||Large chalk deposits are to be found in the North of France, and, as a result, developing chalk as a load-bearing aggregate is considered by French road building companies. Due to its limited mechanical performance, chalk is subjected to a medium heat treatment process (up to 500°C). In this context, microstructure and poro-mechanical performance of Haubourdin chalk are characterized before and after heat treatment. The investigation of the so-called water weakening effect is associated to that of heat-treatment, mainly to show to what extent the strength of Haubourdin chalk decreases at a given water saturation state, prior to or after heat-treatment.
In terms of microstructure analysis, SEM and FIB/SEM observations show the initial weak cementation of Haubourdin chalk, in direct relation with its moderate mechanical performance. After heat treatment, minor re-crystallisation of calcium carbonate is observed, which should be confirmed further.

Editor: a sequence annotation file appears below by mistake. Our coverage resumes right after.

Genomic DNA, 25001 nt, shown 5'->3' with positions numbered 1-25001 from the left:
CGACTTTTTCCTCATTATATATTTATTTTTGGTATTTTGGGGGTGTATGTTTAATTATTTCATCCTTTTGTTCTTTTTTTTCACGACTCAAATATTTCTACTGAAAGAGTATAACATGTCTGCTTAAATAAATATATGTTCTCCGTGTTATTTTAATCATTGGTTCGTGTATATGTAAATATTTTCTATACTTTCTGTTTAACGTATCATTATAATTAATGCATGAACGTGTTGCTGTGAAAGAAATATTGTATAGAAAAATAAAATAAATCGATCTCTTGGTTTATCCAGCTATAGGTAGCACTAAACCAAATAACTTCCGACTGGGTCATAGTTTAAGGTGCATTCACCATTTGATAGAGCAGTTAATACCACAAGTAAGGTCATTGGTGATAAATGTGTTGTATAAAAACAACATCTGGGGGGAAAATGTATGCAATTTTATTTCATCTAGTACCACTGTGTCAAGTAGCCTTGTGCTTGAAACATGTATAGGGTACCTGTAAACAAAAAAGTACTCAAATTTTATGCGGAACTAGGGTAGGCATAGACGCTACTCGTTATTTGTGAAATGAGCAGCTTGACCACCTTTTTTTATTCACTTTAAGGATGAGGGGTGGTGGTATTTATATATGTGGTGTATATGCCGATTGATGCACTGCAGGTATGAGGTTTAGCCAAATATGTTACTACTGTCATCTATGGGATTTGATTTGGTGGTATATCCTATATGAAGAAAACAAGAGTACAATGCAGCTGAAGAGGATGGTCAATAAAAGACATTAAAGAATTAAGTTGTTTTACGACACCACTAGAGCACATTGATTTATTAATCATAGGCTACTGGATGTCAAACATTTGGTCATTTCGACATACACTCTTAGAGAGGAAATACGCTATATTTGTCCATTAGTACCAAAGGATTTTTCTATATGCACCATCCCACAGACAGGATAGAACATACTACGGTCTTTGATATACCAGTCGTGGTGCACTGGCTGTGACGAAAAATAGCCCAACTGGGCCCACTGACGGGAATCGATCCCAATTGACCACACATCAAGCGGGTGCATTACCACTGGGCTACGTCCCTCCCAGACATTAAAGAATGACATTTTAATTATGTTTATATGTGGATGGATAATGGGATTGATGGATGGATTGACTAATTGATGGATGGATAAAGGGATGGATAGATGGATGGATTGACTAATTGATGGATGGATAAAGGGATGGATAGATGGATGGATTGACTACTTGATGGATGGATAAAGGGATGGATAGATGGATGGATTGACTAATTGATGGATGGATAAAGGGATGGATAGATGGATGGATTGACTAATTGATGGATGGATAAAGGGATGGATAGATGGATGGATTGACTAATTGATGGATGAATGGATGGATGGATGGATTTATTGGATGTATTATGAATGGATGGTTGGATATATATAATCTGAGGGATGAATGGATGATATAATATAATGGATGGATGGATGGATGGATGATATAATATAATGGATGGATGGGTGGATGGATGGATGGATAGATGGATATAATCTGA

The specific behavior of Haubourdin chalk is highlighted under partial water saturation and after heat treatment, by using uniaxial compressive tests, and triaxial drained and undrained compressive tests. Pore collapse is quantified directly under increasing hydrostatic stress by measuring coupled gas permeability and porosity change. A heat-hardening effect is identified, which is counter-balanced by the water-weakening effect. The latter makes natural Haubourdin chalk unsuitable as load-bearing road aggregate, without further binding matter.